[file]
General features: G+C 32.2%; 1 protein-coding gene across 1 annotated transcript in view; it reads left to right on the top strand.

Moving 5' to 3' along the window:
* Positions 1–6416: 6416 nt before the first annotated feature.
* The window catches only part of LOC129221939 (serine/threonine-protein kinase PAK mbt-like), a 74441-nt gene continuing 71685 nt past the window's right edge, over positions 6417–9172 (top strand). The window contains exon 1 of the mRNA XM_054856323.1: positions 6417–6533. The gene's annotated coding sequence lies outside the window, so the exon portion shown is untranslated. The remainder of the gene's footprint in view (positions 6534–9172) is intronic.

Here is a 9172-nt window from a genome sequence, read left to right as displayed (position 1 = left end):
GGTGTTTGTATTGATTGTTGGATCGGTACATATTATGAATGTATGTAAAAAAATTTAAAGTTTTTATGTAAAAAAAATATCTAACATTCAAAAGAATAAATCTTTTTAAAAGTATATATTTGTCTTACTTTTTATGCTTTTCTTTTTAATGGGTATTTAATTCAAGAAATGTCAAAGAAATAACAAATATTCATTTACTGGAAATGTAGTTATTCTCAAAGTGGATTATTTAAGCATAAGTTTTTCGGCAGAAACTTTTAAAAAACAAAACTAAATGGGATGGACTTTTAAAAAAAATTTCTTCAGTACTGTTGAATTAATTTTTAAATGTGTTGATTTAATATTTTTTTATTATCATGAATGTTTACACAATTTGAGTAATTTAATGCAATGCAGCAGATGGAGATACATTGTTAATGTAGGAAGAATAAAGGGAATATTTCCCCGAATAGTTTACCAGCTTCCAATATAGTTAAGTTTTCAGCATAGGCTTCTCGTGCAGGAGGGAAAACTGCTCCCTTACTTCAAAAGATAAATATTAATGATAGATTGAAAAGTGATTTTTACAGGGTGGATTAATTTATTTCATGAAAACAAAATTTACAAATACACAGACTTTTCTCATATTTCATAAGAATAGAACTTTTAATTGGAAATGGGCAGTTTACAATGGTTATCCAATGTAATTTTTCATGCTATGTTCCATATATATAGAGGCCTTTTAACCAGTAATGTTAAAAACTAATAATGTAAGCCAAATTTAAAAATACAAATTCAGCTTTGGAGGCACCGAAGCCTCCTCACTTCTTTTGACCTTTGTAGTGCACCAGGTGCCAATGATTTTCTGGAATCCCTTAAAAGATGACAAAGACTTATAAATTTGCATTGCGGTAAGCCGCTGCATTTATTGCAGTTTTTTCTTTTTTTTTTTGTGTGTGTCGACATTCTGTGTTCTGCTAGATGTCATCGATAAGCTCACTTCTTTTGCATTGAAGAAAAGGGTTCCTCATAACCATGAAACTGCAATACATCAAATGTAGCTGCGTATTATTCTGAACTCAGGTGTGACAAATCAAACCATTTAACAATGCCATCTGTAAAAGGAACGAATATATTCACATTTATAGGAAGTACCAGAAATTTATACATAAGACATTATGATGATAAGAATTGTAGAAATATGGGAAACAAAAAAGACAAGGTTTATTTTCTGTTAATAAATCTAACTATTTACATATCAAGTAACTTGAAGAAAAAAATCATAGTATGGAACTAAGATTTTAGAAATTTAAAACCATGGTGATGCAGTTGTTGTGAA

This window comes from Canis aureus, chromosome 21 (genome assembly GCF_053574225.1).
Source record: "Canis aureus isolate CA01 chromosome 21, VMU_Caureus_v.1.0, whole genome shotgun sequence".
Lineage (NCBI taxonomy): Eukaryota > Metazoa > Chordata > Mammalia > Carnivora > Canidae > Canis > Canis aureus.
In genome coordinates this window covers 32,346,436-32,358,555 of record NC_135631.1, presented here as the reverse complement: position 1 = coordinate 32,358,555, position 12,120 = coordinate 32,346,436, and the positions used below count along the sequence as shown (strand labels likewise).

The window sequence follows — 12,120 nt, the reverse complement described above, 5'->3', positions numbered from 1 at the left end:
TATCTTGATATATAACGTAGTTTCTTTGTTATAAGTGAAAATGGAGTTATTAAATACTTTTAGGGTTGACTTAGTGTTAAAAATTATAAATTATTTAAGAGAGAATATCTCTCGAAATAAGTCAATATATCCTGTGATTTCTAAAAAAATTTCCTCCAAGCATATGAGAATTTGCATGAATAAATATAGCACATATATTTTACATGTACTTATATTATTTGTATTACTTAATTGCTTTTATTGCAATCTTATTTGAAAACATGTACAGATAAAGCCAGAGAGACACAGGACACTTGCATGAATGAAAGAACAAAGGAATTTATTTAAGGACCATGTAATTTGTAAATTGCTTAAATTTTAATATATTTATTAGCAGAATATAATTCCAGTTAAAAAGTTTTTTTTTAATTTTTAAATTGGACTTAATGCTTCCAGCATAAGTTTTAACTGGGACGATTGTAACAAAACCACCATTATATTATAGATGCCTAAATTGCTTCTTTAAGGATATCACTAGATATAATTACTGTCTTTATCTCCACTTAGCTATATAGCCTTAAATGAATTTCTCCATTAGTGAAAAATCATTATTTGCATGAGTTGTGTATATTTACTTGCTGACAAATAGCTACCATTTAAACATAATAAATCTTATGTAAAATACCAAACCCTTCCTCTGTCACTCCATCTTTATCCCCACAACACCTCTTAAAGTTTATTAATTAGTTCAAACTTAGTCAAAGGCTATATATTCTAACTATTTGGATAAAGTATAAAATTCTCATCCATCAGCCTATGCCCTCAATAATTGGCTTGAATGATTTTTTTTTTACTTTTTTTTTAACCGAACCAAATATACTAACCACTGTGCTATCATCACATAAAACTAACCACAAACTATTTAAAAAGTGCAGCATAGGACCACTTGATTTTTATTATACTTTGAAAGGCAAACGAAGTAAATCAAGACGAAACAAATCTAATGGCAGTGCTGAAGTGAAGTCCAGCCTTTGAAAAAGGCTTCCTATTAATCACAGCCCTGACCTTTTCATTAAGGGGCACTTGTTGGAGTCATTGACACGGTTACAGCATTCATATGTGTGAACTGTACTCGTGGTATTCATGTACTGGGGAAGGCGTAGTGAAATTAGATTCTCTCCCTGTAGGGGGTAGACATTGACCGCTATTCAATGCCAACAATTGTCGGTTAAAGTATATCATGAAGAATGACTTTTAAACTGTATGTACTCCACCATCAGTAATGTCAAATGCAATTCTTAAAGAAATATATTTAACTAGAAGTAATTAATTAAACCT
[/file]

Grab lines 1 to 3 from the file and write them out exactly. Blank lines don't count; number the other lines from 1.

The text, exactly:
General features: G+C 32.2%; 1 protein-coding gene across 1 annotated transcript in view; it reads left to right on the top strand.

Moving 5' to 3' along the window:
* Positions 1–6416: 6416 nt before the first annotated feature.